The Pickerington Local School District received similar marks on this year's state report card as last year and district officials continue to note the Ohio Department of Education's annual measuring stick is one of several tools they use to gauge teaching and learning success.

The district received an overall grade of a B on the state report card issued Sept. 13.

The report cards rate districts throughout the state on performance during the 2017-18 school year.

This year, it measured students' achievement, which is performance on state tests; gap closing, which is how well students from different economic backgrounds, race, ethnicity and disability perform; and progress, which is how much a school or district's students learned over a given time period.

Pickerington Superintendent Chris Briggs said, in general, the district "constantly" assesses students and teachers to gauge progress they're making toward educational goals.

He said the state report card isn't the only tool it uses for those purposes.

"We care about the report card because it's a benchmark, but beyond that letter or number on a computer screen or printout, what are we doing to make our students more well-rounded?" he said.

"What are we doing to address the needs of each individual student?

"That is an important reason why we are in the process of working with our community to create the Plan for Progress," Briggs said.

"We want our goals to reflect the goals of our staff and our community."

Pickerington received C's in achievement, progress and K-3 literacy, the latter of which ranks districts for how they improve kindergarten through third-grade reading for students identified as struggling readers who are at risk of staying on track to proficiency in third grade and beyond.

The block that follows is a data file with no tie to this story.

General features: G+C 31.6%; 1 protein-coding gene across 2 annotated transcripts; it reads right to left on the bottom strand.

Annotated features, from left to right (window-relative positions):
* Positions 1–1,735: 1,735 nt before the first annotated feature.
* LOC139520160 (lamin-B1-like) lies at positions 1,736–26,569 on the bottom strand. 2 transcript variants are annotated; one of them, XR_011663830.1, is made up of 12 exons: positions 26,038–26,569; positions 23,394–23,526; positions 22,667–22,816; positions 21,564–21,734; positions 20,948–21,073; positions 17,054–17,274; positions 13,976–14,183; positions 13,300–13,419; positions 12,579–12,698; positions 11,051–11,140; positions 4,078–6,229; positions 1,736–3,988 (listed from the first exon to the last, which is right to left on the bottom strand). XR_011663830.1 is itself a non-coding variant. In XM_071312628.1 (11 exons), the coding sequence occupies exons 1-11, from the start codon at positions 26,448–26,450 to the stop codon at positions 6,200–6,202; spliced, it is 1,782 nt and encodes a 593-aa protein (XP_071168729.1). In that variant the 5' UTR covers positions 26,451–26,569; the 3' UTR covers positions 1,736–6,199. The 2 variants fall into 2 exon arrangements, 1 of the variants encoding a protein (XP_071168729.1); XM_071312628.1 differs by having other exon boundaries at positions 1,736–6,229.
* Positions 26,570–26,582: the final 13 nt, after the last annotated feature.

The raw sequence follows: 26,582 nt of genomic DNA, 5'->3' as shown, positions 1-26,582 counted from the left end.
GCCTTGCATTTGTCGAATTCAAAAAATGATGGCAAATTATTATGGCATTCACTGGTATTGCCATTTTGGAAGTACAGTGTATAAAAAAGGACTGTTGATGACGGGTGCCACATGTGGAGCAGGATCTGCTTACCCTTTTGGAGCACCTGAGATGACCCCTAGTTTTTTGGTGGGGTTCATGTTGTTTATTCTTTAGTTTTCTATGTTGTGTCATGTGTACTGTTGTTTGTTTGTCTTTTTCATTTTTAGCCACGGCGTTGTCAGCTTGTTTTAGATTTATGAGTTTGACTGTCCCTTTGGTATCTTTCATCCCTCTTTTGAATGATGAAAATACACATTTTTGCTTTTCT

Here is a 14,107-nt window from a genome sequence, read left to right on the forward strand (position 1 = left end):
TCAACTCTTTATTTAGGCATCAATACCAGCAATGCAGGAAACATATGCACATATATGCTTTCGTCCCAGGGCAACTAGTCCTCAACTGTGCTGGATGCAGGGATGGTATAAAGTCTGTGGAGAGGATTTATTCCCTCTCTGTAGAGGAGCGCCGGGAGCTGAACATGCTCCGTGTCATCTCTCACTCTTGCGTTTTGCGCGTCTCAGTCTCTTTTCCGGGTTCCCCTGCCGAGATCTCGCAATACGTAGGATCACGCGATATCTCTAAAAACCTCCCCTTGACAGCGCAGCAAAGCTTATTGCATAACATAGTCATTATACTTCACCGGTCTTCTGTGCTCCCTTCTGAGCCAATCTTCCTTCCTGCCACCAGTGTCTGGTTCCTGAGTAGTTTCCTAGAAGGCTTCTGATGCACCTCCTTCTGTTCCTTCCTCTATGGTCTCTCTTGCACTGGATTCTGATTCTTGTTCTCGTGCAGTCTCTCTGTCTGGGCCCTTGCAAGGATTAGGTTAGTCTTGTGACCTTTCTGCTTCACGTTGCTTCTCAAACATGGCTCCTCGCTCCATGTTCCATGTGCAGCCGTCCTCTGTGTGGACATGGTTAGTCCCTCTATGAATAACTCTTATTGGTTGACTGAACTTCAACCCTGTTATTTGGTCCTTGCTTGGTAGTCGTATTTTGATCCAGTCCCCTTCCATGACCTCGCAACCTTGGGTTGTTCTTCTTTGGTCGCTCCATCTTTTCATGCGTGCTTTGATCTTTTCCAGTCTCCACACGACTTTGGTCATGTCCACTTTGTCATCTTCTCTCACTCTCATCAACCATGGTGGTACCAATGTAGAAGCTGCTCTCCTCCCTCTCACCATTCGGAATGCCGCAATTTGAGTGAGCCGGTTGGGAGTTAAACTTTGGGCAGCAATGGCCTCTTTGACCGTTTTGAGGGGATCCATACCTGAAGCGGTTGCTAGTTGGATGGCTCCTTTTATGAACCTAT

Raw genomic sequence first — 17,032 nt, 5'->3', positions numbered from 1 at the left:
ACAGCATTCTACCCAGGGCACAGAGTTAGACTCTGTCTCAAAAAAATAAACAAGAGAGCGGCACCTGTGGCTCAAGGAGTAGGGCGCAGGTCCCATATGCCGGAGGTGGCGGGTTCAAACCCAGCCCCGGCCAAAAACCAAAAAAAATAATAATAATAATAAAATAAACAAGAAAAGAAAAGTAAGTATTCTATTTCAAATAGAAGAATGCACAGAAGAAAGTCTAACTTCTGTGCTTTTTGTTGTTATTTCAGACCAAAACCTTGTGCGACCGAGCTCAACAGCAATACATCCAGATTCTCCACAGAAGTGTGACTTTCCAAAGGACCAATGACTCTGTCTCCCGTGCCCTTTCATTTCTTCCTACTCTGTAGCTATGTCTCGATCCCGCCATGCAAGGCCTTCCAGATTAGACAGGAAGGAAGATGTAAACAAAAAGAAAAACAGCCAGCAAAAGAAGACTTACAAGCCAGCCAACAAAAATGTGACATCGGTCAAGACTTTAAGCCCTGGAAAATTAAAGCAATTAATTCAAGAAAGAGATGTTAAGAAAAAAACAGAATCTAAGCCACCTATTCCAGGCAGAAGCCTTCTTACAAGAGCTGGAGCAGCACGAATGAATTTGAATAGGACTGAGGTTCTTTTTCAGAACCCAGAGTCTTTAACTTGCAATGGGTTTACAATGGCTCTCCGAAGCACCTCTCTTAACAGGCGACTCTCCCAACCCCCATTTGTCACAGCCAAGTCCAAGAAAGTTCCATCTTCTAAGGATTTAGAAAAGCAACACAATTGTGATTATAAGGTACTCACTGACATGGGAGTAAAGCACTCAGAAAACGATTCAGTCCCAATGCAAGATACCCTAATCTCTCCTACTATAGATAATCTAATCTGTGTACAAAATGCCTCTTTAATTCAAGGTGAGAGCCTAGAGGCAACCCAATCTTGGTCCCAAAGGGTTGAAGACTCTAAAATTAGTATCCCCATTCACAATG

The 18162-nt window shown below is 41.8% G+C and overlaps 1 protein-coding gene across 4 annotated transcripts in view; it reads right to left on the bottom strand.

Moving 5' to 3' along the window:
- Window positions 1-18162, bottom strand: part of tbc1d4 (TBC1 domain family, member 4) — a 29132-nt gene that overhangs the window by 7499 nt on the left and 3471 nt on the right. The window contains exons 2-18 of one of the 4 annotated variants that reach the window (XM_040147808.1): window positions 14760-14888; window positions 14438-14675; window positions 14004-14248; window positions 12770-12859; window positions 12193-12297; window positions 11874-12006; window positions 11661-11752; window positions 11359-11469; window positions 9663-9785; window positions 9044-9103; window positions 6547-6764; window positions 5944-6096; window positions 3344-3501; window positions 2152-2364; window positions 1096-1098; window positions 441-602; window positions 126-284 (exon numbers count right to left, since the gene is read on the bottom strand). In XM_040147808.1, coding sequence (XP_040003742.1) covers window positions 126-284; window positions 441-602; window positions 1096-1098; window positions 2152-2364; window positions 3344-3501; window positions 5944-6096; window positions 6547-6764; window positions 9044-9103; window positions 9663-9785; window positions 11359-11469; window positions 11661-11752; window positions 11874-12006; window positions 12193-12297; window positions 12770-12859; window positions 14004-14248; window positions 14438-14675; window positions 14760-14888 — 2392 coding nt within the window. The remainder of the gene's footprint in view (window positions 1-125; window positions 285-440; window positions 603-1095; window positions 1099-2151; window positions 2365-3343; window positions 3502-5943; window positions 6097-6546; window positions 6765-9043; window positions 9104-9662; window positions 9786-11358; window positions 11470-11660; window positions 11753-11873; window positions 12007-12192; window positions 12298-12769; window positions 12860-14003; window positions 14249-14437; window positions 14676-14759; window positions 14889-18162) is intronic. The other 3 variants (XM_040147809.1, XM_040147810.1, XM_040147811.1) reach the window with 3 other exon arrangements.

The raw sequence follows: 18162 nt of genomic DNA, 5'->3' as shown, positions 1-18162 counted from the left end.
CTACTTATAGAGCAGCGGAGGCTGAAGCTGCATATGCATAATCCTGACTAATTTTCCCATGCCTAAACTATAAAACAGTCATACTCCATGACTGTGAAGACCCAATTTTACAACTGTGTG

On last year's report card the district also received C's in achievement, progress and K-3 literacy.

The district also continued improvement in gap closing, receiving an A for the 2017-18 school year, after earning an F for 2015-16 and a B in 2016-17.

It also maintained an A in graduation rate, a mark it has earned on the past three report cards.

Additionally, the district went from a 78.7 percent on its performance index on last year's report card, to a 78.5 percent this year.

Performance index measures test results of every student, not just those who score proficient or higher.

The district did, however, slip from a C in prepared for success for the 2016-17 school year to a D on this year's report card. Prepared for success is a component that looks at how well prepared students are for "all future opportunities."

"As a district, we cannot and do not ignore the important data that makes up the Pickerington Schools report card," Briggs said. "As a district, we invest untold hours evaluating that data to identify where we're making progress.

"We also look for areas for improvement and adjust what and how we teach to affect change for our students."

Briggs and Pickerington's Executive Director of Teaching and Learning Sharon Caccimelio said part of the way the district seeks to improve teaching and learning is to listen to community members' expectations.

They said a recent community survey suggested parents and other residents want the district to focus less on standardized testing and that's why officials are touting a newly-developed Plan for Progress.

The district is currently in the "Research and Stakeholder Engagement" phase of developing the plan, which includes gathering feedback from the community.

With the second phase in November and February, members of multiple committees will develop and define initiatives, incorporating community feedback from Phase 1.

Implementation of the plan will begin in March.

"As I've described before, the Plan for Progress will be like a roadmap for our future; one that ensures we are attaining greater levels of efficiency, reaching a higher level of community trust and graduating students who are prepared for today's world," Briggs said.

Caccimelio said the Plan for Progress will include three "core goals" centered around academic excellence, efficient operations and modern facilities.

"So, the areas of focus that comprise the state's report card will be highlighted in what we are accomplishing, but we will also be more well-rounded, from the administration all the way down to our youngest students," she said.

"By the end of the 2018-19 school year, we will have communicated back and forth with the community, defined and created goals and initiatives, presented an action plan, built awareness and committed to progress for our schools.

"If we are successful in developing and implementing the Plan for Progress, its results will be reflected not only on the state report cards, but in the breadth of opportunities and quality of education we are providing to our students."